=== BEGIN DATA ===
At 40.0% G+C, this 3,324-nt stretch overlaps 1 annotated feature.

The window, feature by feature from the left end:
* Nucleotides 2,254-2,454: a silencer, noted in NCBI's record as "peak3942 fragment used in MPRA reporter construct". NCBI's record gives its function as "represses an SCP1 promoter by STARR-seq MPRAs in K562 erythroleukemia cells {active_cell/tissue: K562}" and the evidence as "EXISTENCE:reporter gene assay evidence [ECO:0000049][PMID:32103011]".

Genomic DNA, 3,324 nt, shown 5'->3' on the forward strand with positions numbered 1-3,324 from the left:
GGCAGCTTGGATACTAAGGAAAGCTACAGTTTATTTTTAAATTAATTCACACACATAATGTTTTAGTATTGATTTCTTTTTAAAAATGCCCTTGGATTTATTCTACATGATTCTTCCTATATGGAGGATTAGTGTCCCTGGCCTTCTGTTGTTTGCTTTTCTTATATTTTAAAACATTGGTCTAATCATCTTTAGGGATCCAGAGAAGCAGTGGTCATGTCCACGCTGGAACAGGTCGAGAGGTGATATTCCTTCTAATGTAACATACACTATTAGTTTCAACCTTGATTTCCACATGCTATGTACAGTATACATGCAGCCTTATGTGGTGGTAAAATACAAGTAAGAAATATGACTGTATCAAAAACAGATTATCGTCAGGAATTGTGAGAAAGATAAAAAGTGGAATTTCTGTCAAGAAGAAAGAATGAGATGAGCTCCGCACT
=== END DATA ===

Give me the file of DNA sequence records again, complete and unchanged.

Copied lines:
At 40.0% G+C, this 3,324-nt stretch overlaps 1 annotated feature.

The window, feature by feature from the left end:
* Nucleotides 2,254-2,454: a silencer, noted in NCBI's record as "peak3942 fragment used in MPRA reporter construct". NCBI's record gives its function as "represses an SCP1 promoter by STARR-seq MPRAs in K562 erythroleukemia cells {active_cell/tissue: K562}" and the evidence as "EXISTENCE:reporter gene assay evidence [ECO:0000049][PMID:32103011]".

Genomic DNA, 3,324 nt, shown 5'->3' on the forward strand with positions numbered 1-3,324 from the left:
GGCAGCTTGGATACTAAGGAAAGCTACAGTTTATTTTTAAATTAATTCACACACATAATGTTTTAGTATTGATTTCTTTTTAAAAATGCCCTTGGATTTATTCTACATGATTCTTCCTATATGGAGGATTAGTGTCCCTGGCCTTCTGTTGTTTGCTTTTCTTATATTTTAAAACATTGGTCTAATCATCTTTAGGGATCCAGAGAAGCAGTGGTCATGTCCACGCTGGAACAGGTCGAGAGGTGATATTCCTTCTAATGTAACATACACTATTAGTTTCAACCTTGATTTCCACATGCTATGTACAGTATACATGCAGCCTTATGTGGTGGTAAAATACAAGTAAGAAATATGACTGTATCAAAAACAGATTATCGTCAGGAATTGTGAGAAAGATAAAAAGTGGAATTTCTGTCAAGAAGAAAGAATGAGATGAGCTCCGCACT